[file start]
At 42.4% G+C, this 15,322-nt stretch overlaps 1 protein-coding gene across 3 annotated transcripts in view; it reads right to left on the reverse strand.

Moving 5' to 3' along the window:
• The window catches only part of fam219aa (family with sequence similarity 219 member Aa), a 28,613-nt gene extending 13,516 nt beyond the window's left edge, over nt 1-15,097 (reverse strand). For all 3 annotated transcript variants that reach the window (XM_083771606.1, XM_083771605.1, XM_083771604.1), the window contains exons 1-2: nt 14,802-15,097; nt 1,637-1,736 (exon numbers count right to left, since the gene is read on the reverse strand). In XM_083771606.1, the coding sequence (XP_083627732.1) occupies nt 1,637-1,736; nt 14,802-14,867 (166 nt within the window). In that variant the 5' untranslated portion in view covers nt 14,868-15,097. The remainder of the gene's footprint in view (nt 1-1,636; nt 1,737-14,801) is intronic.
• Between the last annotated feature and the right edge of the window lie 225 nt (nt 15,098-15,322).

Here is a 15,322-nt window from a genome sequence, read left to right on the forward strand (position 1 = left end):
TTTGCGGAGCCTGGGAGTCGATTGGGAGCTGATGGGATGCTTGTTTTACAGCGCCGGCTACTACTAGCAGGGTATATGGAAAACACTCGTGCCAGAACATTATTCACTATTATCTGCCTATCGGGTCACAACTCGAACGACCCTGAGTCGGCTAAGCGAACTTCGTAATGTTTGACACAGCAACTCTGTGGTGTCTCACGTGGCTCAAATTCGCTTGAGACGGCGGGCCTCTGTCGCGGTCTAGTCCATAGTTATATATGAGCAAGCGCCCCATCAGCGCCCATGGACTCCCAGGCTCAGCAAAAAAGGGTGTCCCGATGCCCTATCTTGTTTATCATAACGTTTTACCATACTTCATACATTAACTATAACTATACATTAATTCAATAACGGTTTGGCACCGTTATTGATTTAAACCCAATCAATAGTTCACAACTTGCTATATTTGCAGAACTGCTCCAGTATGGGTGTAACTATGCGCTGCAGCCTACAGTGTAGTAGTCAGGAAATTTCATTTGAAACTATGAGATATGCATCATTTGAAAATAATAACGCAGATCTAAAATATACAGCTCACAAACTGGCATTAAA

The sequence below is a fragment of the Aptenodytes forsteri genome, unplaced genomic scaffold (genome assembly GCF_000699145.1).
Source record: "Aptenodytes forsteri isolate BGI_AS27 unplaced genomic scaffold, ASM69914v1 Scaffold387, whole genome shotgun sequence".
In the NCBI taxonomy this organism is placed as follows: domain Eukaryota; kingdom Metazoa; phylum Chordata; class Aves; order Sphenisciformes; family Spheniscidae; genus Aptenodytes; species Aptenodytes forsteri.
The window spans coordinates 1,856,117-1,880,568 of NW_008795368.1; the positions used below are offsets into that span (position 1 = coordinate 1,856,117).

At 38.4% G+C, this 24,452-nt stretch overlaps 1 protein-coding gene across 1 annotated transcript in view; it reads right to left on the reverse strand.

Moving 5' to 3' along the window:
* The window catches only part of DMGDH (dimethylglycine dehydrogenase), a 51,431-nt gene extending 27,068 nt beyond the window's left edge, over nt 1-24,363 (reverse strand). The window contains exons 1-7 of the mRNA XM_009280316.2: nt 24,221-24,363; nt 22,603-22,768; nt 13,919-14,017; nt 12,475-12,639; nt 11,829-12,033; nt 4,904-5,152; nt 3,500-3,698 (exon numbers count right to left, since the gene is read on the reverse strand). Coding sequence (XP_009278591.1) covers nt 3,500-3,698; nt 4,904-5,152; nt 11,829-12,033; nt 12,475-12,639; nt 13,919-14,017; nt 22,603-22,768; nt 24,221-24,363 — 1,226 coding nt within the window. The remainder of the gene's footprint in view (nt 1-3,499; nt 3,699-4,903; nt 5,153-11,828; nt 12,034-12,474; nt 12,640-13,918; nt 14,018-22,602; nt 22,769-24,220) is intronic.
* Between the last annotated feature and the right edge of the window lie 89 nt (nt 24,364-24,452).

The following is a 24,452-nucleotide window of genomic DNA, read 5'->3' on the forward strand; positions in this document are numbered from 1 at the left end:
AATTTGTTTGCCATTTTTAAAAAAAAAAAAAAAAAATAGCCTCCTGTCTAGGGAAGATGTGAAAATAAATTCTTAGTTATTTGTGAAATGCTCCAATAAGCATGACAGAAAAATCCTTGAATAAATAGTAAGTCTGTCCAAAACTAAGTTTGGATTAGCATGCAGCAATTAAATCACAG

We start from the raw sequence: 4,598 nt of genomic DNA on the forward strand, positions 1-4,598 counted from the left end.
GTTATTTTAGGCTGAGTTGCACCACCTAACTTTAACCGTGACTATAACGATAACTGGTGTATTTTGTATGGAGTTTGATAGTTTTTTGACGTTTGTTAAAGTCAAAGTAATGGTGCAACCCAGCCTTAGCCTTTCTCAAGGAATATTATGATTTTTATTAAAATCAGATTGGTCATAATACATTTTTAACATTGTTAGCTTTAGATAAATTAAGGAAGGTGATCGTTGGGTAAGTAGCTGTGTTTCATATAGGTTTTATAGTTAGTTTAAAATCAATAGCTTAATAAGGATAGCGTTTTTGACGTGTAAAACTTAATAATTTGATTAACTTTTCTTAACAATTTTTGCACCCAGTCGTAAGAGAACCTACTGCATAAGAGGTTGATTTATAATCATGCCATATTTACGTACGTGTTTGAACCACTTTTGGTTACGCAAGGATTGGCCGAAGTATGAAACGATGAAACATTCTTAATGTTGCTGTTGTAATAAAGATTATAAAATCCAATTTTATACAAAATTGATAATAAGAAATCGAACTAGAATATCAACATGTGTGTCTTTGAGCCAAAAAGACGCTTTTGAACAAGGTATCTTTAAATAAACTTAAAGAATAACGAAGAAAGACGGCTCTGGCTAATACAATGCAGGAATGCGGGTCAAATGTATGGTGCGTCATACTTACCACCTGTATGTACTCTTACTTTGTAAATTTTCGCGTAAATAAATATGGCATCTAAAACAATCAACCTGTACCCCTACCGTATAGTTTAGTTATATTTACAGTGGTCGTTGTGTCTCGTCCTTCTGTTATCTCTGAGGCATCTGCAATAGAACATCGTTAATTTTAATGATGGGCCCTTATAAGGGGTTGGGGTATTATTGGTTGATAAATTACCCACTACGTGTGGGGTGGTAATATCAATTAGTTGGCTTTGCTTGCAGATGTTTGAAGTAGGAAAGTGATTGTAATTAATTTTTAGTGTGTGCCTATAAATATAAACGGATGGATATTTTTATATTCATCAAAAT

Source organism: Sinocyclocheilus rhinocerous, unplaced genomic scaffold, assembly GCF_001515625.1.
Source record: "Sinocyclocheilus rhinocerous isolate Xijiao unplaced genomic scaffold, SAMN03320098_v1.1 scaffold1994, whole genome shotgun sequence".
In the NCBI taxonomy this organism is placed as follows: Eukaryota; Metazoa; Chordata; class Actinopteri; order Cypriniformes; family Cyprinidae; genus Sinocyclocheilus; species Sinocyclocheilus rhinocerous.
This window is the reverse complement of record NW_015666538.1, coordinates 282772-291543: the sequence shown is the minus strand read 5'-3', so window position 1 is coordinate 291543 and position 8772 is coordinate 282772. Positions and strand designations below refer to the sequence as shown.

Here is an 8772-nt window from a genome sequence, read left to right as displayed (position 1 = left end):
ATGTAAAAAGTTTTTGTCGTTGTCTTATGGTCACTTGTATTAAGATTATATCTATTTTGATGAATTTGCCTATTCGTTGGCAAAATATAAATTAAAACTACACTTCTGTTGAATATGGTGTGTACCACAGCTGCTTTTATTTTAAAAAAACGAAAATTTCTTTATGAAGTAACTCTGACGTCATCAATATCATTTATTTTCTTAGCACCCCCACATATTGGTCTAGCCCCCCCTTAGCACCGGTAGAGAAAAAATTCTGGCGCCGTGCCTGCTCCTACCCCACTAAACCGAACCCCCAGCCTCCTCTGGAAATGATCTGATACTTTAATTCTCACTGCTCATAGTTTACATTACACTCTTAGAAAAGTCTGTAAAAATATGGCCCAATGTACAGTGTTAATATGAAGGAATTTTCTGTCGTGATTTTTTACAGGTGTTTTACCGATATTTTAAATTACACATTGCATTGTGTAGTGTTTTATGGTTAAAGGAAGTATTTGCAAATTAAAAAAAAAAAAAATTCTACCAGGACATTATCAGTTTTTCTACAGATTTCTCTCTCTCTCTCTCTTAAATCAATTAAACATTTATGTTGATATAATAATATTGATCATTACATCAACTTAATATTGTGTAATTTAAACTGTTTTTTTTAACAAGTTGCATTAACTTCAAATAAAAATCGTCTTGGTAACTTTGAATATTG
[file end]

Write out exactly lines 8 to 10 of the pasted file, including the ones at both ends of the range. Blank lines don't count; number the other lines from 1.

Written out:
Source record: "Aptenodytes forsteri isolate BGI_AS27 unplaced genomic scaffold, ASM69914v1 Scaffold387, whole genome shotgun sequence".
In the NCBI taxonomy this organism is placed as follows: domain Eukaryota; kingdom Metazoa; phylum Chordata; class Aves; order Sphenisciformes; family Spheniscidae; genus Aptenodytes; species Aptenodytes forsteri.
The window spans coordinates 1,856,117-1,880,568 of NW_008795368.1; the positions used below are offsets into that span (position 1 = coordinate 1,856,117).